Remote Work While Parenting and Teaching Kids
7 Tips for Remote Work Success + Kid Activity Ideas
Can you relate to this remote work scenario?
It was about three o’clock on Tuesday afternoon and I was engaged in another Zoom video conference related to COVID-19 planning for our business. My office is in the back of the house away from the main traffic areas and is usually pretty quiet–ideal for video conferencing.
However, a crouched figure suddenly appeared at the side of my office chair with pleading eyes looking upward. This time it was my daughter, and it was the third time this afternoon that one of my two children had crawled into the office to avoid being seen on webcam, and in an effort to whisper-shout something to me.
This time took the cake though. To my chagrin (but also to my glee at her inner resourcefulness), my daughter was holding a small dry erase board with an important question for my consideration:
“Can I play FIFA Soccer [on Nintendo]?”
I’m sure all of you who are fortunate enough to still be working…and doing so 100% from home…can relate to my story. If you are a stay-at-home parent or caregiver, right about now you are also likely open to new ways to keep kids occupied while sheltering in place during the coronavirus pandemic.
I’m blessed with the opportunity to be safe and spending time with my family in a way that unfortunately has faded in recent years due to over-scheduling. Nevertheless, we all need some creative ways to balance remote work with helping to tutor and care for children at home during the work day.
In this blog, I’ll share seven tips on how to cope with the challenge before us, as well as kid activities I’ve been curating from friends, Facebook groups and word-of-mouth.
1 – Create structure
With so much chaos in the world right now, we all (not just our kids) need some stability in our lives. School-aged kids are used to the assuring rigors of the school day including a predictable schedule of different classes and activities. While e-learning coursework fills some of this gap (when your kids aren’t on a break), it doesn’t mean that they are busy for the equivalent of your eight-hour work day.
Every morning I create a list of activities that my two kids can do during the day. I might assign a time span to some activities, or schedule certain tasks for a specific time of day (e.g. let’s all go outside at noon and play soccer in the yard).
Part of this schedule may instruct them to do specific activities that don’t require my supervision during the times of day that I might need to be on a conference call for work. Having a schedule…or even just a list of to-dos…helps you handle boredom angst with a plan of action before you find yourself in the thick of it!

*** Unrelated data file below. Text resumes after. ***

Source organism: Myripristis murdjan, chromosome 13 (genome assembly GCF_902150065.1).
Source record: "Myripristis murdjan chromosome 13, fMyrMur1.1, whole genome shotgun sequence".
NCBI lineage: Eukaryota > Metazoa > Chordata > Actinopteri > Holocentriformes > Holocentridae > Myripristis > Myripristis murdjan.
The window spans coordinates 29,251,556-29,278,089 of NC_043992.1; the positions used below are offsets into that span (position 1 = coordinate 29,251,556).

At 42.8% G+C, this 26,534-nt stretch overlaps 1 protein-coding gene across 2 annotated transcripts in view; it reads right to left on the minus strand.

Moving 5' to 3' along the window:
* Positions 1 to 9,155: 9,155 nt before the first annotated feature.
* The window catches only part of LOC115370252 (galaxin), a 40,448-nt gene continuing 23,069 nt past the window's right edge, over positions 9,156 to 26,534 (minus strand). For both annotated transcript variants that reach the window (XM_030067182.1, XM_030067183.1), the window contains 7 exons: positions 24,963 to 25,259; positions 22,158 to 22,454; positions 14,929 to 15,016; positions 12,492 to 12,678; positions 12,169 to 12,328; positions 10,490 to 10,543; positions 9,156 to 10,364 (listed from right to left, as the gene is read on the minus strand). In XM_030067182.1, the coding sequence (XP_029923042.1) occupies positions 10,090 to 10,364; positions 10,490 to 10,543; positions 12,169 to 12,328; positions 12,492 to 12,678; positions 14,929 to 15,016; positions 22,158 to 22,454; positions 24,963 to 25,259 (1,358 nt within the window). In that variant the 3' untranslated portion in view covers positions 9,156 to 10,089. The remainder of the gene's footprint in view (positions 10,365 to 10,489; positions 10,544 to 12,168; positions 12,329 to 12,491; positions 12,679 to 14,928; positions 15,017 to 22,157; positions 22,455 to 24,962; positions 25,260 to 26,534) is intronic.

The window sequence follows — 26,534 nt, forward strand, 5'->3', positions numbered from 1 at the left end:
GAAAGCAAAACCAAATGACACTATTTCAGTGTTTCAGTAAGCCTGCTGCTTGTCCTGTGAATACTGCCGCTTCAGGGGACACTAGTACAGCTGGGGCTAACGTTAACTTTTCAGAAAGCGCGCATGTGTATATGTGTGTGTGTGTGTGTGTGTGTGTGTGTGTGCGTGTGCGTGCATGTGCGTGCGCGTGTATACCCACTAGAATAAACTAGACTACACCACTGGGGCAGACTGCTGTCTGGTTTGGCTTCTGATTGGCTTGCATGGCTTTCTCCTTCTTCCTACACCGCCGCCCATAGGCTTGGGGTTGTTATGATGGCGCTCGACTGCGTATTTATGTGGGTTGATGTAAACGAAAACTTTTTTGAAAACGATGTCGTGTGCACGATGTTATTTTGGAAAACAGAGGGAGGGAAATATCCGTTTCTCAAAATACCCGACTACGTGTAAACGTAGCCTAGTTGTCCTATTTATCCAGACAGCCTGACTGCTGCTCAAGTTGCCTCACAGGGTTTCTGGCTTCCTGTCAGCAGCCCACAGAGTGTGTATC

- Watch scheduled Facebook live events being offered by local art studios, science centers and restaurants.
- Options might include Brightly Art Studio or Virtual Marine Biology Camp.
2 – Empower with control
Our current reality is one in which we have less control over our daily lives than normal. In Indiana, we are currently under “shelter in place” restrictions from our state government and so the freedom we have to travel to certain destinations and connect in-person with others is impeded–even if remote work is now offering more flexibility. A lack of control can be frustrating and isolating.
The same is true for your kids. Help them realize a certain degree of control in their lives by letting them pick from a variety of activity options. For example, with the schedule I mentioned above, let them choose an option from different categories, or ask them to choose any three activities from a list of five.
Another way of offering them more control is to allow them to earn rewards by completing different tasks. On a daily basis, I ask my kids to complete a couple of chores, do some reading, practice their typing and get exercise (just to name a few things) before I allow them to play video games. The Nintendo time slot in the late afternoon is their delayed gratification reward for doing well throughout the day. It also nicely coincides with the time of day I tend to have video calls.
Allow kids to choose from a variety of tasks:
- Have a celebrity read a story to you using Storybook Online
- Practice your soccer skill moves
- Make a mixed media art collage
- Do a free activity from the Kennedy Space Center or Disney